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Housing NZ tenants evicted over flawed meth testing still struggling to find their feet, say more must be done

Housing New Zealand tenants wrongfully evicted due to flawed meth testing say the Government hasn’t done enough to make up for their losses.

It comes after news the Ministry of Social Development is wiping the debt of the hundreds affected.

That’s on top of compensation already offered by Housing New Zealand.

But Amber Keelan told 1 NEWS it hasn’t made up for the turmoil she’s gone through since her eviction about four years ago. She’s still without a home, she said. 

“I lost my son and went to a life of crime because I had no way to support myself,” she said while sitting on her friend’s couch, which is also her current bed.

“I wasn't stable, so I've had a very hectic, downward spiral life."

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    More 800 tenancies were ended between 2013 and last year, based on a deeply flawed policy. Source: 1 NEWS

    She relied on emergency housing after her eviction so will benefit from the relief the Ministry has announced.

    She’s also received $1500 from Housing New Zealand.

    “They have made payments to about 430 people, the average payment just under $8000 dollars," said Housing Minister Phil Twyford.

    He says another 400 payments are still being processed.

    But more than anything, Ms Keelan said she wants another house.

    “I think I should be...on a top priority list, because I have nowhere to go and I did nothing wrong,” she said.

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      The National leader says it sends a poor message that those found to have cooked or used meth in Housing NZ homes get compensation. Source: Breakfast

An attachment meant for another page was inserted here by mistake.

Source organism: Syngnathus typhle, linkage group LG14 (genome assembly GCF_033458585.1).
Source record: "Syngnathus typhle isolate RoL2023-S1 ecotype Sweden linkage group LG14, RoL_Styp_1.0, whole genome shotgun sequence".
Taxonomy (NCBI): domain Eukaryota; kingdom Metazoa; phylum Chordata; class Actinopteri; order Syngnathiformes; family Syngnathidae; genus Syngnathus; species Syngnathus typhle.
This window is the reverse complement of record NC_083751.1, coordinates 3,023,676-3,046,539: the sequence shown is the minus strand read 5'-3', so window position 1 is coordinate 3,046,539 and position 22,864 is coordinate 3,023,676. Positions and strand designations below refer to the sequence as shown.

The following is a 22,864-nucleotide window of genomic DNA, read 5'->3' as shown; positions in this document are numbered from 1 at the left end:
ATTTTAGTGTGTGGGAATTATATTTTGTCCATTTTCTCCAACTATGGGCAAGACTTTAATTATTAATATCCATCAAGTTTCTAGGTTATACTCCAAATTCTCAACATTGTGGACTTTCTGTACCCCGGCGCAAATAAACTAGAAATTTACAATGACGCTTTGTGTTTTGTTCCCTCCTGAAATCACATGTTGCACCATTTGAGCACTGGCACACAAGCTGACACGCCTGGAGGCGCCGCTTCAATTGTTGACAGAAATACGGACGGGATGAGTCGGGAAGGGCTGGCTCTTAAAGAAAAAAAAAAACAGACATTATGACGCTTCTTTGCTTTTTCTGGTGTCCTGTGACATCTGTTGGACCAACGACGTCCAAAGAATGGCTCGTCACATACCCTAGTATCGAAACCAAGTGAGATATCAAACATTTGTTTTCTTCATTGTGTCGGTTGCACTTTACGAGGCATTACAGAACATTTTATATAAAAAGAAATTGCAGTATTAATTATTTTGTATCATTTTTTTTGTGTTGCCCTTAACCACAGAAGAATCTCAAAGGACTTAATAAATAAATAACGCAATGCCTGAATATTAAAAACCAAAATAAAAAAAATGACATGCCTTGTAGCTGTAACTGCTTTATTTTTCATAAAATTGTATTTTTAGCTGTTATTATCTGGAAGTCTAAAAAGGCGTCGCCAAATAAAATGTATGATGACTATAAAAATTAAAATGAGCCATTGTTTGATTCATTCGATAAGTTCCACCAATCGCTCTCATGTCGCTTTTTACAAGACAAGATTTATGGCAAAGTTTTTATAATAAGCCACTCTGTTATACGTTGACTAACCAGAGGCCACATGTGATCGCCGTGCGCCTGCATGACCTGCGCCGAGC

When Martin Koroheke was evicted, he didn’t know what to do, he told 1 NEWS.

      He had been in a Housing New Zealand home for 10 years and had built up his belongings over that time.

      After moving out, “I had to start all over again”, he said.

      He said it took around seven months to get into another home, and in that time he had to get loans from more places than just the Ministry of Social Development.

      “I had to go through instant finance to survive," he said, adding that the Government "ain't going to be covering for that”.

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        Kathleen Paraha said the Housing NZ evictions took an enormous personal toll on those evicted, putting people in debt and often leading to drug use among those left homeless. Source: Breakfast

        Meanwhile, Dianne Revill has just settled in a stable home for the first time since her eviction two years ago. For some time, she was just going from place to place, she told 1 NEWS. 

        "All I owned was a bag full of clothes,” she said.

        The instability of her situation forced her to pass the care of her daughter on to her sister.

        “And now I’m looking at having my daughter back with me,” she said.

        She’s happy with the compensation she’s received from Housing New Zealand, and hopes the relief announced by the Ministry will cover the loans she got for furniture after her eviction.

        But she said the eviction is the worst thing that’s ever happened to her.

        Mr Twyford acknowledges “this was badly handled by the Government of the day".

        "A lot of people were badly hurt and it wasn't fair,” he said. “We're sorry for that and we're determined to put it right.”

        The Ministry of Social Development is set to wipe debt related to wrongful evictions and refund loans already paid back by the middle of the year.

        Staff will review the debt from evictions on a case-by-case basis.

        Mr Koroheke said he hopes the Government "will look deep into people like myself… others who are out there”, as many of those affected still look to find their feet.

        Anyone who still needs to contact Housing New Zealand about being evicted from their homes because of the flawed meth testing policy can do so using their dedicated hotline.

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          The Ministry of Social Development is wiping the debt of hundreds of those affected. But it’s not enough, some say. Source: 1 NEWS